5 July 2017 by Andrew
“The ‘U boat peril’ was as Churchill himself said the only thing that really scared him during World War Two. But Liverpool and the people who lived through bombing, especially during the may Blitz in 1941, their story was never really spoken about during the war. So I thought to bring the story to life, become someone who lived through it all, both on land and at sea.
Lights Out, Liverpool! is the reminiscences of sailor turned ARP warden, Jim Coleman who worked on the tugs on the River Mersey, before signing onto a tanker to bring much needed supplies back to Britain. Though a fictional character, his experiences are based on true stories that I’ve weaved together to give visitors a sense of the period during World War Two when Liverpool was a vital link in helping to win the War. Important events that affected the city that Jim talks about include the 1941 May Blitz and Battle of the Atlantic. We also get to hear that despite the challenges of the War, there was a great sense of humour on the docks.”
Performances are at intervals from 1.30 and are free, click here for more information.
8 June 2017 by Emma Walmsley
Over the past few months, I have been working on a new performance Titanic – A Race to the Rescue, to add to our programme of public events linked to the incredibly popular Titanic and Liverpool: The untold story exhibition at the museum. The performance had its premiere on Sunday 11 June, but visitors can enjoy it again on Sunday 16 July.
I wanted to find a point of view about the story that we hadn’t really explored before so was very excited when I hit upon the idea of looking more closely into the experiences of passengers aboard the rescue vessel, Carpathia. Read more…
The first works to be featured are the Liverpool shipping posters that were previously displayed in our Sail Away exhibition (May 2014 – April 2016). They were selected from over 100 posters in our collection, illustrating the history of more than a century of sea travel. Read more…
Geoff Pawling, who spoke at this year’s Lusitania commemoration, describes a remarkable letter written by his grandmother and the emotional impact on one family of the sinking:
“Our home was haunted by the Lusitania. My grandmother Winifred Hull, travelling alone to visit her parents in Wallasey, was fortunate. She survived the torpedoing of the great transatlantic liner on 7th May 1915. Yet the terrible scenes she witnessed stayed with her for the rest of her life and cast their shadows over the childhood of her daughter, Ruth. Ruth, in turn, passed on to me and to her other two sons that legacy of memory: another family story, but this one, in its scale and horror, unlike any of the others. Read more…
3 May 2017 by Andrew
This week a new forensics display was added to Seized! The border and customs uncovered gallery at Merseyside Maritime Museum. Here, Steve Butler, Curator of the Border Force National Museum Collection explains the lengths criminals go to to smuggle contraband, and the ingenuity of the Border Force in detecting it.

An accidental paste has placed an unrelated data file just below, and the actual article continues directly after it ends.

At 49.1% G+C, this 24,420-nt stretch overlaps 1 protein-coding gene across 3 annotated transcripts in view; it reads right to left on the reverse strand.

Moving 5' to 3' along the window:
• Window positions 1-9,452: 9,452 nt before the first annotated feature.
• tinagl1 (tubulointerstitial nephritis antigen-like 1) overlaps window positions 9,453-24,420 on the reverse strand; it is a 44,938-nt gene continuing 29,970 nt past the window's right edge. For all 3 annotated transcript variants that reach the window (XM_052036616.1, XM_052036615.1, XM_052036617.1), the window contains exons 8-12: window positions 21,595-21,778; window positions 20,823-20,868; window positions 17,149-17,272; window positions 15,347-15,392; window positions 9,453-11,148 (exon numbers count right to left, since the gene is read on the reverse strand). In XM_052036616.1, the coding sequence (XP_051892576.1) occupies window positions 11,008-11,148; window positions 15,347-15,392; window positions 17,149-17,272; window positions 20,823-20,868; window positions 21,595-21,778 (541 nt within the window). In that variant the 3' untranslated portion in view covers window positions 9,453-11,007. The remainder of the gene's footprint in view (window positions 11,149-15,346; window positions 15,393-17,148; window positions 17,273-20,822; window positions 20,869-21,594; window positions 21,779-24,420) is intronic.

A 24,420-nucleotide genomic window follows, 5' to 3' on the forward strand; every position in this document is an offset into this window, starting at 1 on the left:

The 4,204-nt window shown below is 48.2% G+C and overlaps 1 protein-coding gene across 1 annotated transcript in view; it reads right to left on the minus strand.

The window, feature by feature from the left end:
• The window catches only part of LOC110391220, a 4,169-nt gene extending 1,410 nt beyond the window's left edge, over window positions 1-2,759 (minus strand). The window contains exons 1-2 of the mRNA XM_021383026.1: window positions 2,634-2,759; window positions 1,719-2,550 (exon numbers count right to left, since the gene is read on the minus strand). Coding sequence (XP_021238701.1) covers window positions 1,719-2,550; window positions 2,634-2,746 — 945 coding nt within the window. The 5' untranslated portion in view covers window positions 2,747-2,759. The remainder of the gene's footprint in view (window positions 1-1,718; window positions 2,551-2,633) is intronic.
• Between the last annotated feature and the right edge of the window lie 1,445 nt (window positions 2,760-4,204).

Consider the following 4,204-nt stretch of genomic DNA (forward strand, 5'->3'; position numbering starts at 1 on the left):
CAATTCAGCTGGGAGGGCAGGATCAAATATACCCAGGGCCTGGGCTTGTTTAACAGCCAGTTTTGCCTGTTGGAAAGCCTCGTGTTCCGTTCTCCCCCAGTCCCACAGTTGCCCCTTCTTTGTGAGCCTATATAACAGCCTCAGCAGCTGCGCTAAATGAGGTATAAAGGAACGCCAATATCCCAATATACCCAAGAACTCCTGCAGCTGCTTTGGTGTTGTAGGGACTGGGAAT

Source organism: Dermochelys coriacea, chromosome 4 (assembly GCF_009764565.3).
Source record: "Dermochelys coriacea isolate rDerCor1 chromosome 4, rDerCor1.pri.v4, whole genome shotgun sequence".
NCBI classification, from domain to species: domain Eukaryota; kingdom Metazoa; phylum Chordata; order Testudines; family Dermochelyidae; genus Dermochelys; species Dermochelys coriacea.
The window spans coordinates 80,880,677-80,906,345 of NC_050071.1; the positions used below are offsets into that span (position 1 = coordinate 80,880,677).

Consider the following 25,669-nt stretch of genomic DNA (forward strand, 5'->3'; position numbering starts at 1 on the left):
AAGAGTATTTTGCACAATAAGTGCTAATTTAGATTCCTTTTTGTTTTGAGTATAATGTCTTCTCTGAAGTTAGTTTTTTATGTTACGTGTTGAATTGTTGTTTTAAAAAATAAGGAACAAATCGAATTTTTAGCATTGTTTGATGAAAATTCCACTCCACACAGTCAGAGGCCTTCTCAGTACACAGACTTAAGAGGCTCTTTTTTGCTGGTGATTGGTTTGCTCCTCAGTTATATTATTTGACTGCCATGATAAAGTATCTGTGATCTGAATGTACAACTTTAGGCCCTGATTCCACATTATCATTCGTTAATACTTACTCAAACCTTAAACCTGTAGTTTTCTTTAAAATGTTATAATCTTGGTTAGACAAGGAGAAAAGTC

2 May 2017 by Ellie
As we approach the 102nd anniversary of the tragic sinking of RMS Lusitania, guest blogger Lucy London is here to tell us about her research project and how she came across a Lusitania survivor as a result:
“Since 2012 I have been researching the First World War for a series of commemorative exhibitions. I began by researching women poets and discovered quite a few poets with a link to Merseyside, for instance, May Sinclair, very famous on both sides of the Atlantic in the early 20th century, was born in Rock Ferry, Wirral. I then moved on to forgotten male poets and, again, found quite a few with links to Merseyside who were not as famous as Wilfred Owen, Siegfried Sassoon and Robert Graves.
The role of women during the First World War came next; then I added the heading ‘Fascinating Facts’, such as Rin Tin Tin the American film star dog found as a puppy in a bombed out kennels by an American soldier.
During the course of my research to commemorate 1917, I discovered a writer called Osmund Bartle Wordsworth, who was related to the poet William Wordsworth of ‘Daffodils’ fame. I was interested to discover that Merseyside Maritime Museum was looking for further information about Lusitania survivors, and Osmund was one of those. Read more…
7 April 2017 by Andrew
“LGBT history is everyone’s history and we’re proud to tell it”, says Charlotte Keenan, Curator of British Art at the Walker Art Gallery. Here, she blogs about National Museums legacy in programming LGBT exhibitions, artists and events that spans decades. Read more…
6 April 2017 by Emma Walmsley
Young people from the Together Trust have been working hard since Christmas to discover more about some of the children from Liverpool who emigrated to Canada between 1872 and 1914. As part of the charity’s Deep Pockets and Dirty Faces project the groups have been learning about the British Empire and why places like Canada were calling out for help on the farms.
The young people have also been looking at the individual stories of children from the Liverpool area, who were emigrated across to Belleville, Ontario. Read more…
On 1 June Merseyside Maritime Museum is hosting a special reunion event to mark the 50th anniversary of ships being stranded on the Suez Canal between 1967 and 1975. Three of the stranded ships were from Liverpool; MS Melampus and MS Agapenor from the Blue Funnel Line and MS Scottish Star from the Blue Star Line.
Our guest blogger Cath Senker explains how the event came about: